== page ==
Bangladesh’s power grid collapsed on Tuesday afternoon.
It affected large portions of the country.
Grid failures typically occur when there is a significant imbalance between supply and demand.
Following the collapse of its national power grid, Bangladesh, a country in South Asia, experienced a blackout that has since been resolved, according to officials.
A large portion of the country was affected by the Tuesday afternoon blackout, which began at 2 pm (08:00 GMT) and lasted over seven hours before power was fully restored at 9 pm (15:00 GMT).
It wasn’t immediately obvious what malfunctioned.
Grid failures typically occur when there is a significant imbalance between supply and demand, sometimes as a result of sudden or unexpected changes in energy use patterns.
On Tuesday evening, many sizable shopping centers in the capital city of Dhaka closed up shop early. In other areas, residents flocked to gas stations to buy diesel to power backup generators, and market merchants worked by candlelight.
In a statement, Nasrul Hamid, the junior minister for power, energy, and natural resources, expressed regret for the “temporary discomfort” brought on by the power outage.
Earlier, representatives of the government-run Bangladesh Power Development Board claimed that the country’s eastern region experienced a failure in power transmission.
According to Shameem Hasan, a spokesman for the power department, all power plants tripped, resulting in the loss of energy in Dhaka and other major cities.
Power shortages have jeopardized Bangladesh’s recent, strong economic growth since the government shut down all diesel-powered power plants to lower import expenses when prices rose.
As a result of the high worldwide costs brought on by Russia’s war in Ukraine, the nation has rationed some gas supplies. After posting a record fiscal deficit the previous year, the administration pledged prudent expenditure.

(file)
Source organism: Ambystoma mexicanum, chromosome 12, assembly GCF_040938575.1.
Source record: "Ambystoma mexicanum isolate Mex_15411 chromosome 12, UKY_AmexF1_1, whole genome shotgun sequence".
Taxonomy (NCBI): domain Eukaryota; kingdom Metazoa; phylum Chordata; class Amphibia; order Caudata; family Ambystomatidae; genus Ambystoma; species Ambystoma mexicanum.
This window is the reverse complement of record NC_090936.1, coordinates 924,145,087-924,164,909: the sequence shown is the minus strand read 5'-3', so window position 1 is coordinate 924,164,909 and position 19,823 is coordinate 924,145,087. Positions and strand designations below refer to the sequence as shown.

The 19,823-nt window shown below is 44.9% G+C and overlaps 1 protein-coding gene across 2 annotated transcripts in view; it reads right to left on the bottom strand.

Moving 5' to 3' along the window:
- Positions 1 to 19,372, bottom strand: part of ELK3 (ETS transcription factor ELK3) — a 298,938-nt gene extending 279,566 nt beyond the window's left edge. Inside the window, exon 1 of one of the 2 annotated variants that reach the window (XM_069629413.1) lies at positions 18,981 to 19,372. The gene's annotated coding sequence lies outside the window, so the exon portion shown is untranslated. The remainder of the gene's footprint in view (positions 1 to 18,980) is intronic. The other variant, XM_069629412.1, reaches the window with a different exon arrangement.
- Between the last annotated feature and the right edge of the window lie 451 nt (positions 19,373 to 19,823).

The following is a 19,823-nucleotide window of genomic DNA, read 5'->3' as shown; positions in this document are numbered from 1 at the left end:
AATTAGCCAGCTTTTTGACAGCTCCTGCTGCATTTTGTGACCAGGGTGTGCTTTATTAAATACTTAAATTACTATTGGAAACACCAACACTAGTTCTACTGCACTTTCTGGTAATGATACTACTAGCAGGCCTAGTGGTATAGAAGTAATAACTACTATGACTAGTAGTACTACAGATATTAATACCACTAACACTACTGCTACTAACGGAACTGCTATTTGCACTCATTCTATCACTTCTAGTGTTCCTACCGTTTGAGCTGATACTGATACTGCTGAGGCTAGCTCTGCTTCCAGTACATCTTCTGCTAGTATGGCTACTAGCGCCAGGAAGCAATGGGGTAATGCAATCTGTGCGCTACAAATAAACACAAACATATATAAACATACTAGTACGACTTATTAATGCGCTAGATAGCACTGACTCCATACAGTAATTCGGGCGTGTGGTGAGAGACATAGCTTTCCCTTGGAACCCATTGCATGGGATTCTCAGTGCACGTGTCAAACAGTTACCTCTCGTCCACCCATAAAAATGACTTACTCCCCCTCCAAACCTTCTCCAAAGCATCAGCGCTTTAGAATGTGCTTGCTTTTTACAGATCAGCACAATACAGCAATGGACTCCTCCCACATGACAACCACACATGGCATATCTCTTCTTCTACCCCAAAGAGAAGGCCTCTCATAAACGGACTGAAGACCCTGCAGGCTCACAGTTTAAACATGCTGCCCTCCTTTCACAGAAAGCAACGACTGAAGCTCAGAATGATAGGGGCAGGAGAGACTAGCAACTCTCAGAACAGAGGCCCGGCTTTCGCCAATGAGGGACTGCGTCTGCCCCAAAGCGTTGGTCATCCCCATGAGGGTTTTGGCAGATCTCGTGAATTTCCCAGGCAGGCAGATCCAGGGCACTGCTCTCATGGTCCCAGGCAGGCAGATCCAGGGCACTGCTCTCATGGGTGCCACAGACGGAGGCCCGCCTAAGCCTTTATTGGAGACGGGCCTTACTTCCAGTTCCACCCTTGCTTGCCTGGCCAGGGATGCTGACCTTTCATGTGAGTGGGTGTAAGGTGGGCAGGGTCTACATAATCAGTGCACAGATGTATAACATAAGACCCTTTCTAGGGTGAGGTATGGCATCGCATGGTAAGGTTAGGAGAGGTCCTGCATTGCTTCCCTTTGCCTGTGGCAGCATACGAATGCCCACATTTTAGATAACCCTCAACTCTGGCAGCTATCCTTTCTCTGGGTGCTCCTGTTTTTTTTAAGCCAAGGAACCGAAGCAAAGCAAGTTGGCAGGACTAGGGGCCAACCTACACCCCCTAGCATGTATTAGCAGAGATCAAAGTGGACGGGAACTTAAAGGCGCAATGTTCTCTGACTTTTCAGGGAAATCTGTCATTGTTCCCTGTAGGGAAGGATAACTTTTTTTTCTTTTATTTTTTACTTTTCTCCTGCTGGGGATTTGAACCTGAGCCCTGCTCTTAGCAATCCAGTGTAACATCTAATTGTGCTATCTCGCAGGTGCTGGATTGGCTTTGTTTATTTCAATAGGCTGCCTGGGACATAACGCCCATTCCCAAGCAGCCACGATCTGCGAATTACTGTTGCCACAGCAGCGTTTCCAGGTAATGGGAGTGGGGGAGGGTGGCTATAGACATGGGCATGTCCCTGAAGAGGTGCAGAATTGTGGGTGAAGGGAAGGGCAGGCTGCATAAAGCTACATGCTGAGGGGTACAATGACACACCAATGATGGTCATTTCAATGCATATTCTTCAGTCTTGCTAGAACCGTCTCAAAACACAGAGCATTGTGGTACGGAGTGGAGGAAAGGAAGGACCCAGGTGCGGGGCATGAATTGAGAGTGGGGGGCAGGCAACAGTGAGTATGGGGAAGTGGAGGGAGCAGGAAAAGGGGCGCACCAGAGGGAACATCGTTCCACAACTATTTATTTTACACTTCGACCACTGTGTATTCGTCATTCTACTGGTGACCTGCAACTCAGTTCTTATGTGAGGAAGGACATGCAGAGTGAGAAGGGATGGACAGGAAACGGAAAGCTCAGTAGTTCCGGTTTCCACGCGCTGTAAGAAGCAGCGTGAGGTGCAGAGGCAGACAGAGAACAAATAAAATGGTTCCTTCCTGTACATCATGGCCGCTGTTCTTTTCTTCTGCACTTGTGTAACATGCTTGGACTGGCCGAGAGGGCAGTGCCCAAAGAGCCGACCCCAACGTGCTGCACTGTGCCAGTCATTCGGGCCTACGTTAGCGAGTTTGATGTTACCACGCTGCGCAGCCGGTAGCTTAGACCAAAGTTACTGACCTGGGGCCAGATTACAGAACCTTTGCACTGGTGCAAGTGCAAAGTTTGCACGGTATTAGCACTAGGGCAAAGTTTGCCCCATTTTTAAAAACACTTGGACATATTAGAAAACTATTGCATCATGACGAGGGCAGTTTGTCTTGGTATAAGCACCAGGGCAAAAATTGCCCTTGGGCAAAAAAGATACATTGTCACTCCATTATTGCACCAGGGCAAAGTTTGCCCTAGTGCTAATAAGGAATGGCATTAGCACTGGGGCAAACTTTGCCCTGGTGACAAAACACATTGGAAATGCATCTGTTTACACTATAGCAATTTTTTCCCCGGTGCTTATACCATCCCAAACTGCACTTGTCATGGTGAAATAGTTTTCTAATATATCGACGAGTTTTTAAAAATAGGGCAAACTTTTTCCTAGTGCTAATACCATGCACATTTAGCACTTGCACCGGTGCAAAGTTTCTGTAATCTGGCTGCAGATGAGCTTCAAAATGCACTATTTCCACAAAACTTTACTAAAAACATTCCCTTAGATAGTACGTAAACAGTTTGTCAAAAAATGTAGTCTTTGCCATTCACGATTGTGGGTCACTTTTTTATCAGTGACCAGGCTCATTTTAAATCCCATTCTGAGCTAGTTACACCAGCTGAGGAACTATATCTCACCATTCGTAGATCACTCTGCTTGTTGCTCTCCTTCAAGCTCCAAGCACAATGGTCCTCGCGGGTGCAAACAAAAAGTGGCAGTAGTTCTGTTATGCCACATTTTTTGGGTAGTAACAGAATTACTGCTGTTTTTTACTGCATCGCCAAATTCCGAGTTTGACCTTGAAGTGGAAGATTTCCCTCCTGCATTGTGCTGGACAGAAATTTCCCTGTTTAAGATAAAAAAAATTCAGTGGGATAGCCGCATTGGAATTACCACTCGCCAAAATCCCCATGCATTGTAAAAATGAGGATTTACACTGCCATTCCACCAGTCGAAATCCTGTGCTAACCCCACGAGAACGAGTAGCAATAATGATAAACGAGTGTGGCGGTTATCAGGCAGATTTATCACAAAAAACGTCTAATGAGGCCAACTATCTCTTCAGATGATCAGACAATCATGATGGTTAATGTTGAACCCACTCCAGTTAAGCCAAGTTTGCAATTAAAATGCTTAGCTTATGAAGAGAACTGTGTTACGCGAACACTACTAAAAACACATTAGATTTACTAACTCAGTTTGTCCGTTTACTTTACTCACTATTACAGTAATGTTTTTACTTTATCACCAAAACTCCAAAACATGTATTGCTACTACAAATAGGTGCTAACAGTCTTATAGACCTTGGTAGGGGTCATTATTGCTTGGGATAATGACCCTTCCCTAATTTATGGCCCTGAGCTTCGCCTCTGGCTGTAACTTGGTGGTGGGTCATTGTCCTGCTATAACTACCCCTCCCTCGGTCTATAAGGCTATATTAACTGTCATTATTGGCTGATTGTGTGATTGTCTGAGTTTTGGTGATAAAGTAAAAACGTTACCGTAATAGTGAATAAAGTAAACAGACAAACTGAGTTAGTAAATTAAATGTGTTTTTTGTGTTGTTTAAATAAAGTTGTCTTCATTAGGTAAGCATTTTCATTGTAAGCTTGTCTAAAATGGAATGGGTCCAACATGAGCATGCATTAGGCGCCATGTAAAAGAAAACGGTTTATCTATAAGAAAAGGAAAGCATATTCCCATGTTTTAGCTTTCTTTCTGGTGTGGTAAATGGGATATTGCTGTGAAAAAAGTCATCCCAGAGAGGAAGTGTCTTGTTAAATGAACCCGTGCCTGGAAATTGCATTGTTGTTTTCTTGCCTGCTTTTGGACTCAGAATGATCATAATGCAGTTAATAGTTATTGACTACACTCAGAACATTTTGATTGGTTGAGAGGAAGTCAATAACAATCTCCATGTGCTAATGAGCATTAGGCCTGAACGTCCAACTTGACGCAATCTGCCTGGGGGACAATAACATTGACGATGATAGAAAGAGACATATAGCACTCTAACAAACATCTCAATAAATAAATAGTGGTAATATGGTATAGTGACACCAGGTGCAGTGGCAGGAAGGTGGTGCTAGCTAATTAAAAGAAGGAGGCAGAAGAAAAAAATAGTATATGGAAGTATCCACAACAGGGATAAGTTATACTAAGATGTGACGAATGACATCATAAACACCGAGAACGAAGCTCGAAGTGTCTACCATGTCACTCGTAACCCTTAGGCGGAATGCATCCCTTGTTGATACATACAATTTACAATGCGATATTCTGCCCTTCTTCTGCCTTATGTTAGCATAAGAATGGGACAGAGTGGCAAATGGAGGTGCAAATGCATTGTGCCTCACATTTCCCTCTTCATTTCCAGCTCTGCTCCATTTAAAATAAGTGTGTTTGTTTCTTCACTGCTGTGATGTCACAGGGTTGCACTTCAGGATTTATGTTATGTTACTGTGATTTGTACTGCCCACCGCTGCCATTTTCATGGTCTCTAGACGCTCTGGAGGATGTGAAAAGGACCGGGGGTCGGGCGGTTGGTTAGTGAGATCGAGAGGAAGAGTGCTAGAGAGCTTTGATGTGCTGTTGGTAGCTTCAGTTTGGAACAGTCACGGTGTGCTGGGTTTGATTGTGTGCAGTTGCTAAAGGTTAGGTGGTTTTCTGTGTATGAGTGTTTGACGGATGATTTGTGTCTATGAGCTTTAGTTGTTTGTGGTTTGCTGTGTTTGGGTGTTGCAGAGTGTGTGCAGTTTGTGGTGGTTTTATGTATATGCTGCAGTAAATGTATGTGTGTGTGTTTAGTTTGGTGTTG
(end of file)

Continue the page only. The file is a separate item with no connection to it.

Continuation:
According to government data released on Tuesday, almost a third of the 77 gas-powered units in the nation was running low on fuel.
The diesel-powered facilities generated around 6% of Bangladesh’s total electricity, therefore their closures reduced output by as much as 1500 megawatts.
The president of the Bangladesh Garment Manufacturers and Exporters Association, Faruque Hassan, stated earlier this month that the situation is so critical that garment manufacturers are currently without power for between four and ten hours a day.
“We have been utilizing generators to get by during the (power) crisis. The outage today was unanticipated. Because generators cannot run for extended periods of time, we were forced to close our offices, said Shahidullah Azim, vice president of the association that represents more than 4,500 garment factories, to the Reuters news agency on Tuesday.
Without electricity, factories cannot be operated, said Azim.
Bangladeshi junior minister Zunaid Ahmed Palak wrote on Facebook that it was “risky to restore (electricity) with a big load.”
After China, Bangladesh is the second-largest exporter of apparel in the world, and more than 80% of its annual foreign exchange earnings come from the sale of apparel.
In a report released last month, the Asian Development Bank predicted that Bangladesh’s economic growth for the current fiscal year would drop from 7.1 percent to 6.6 percent.
The downturn is caused by lower consumer spending as a result of weak export demand, domestic manufacturing constraints, and other factors, it claimed.
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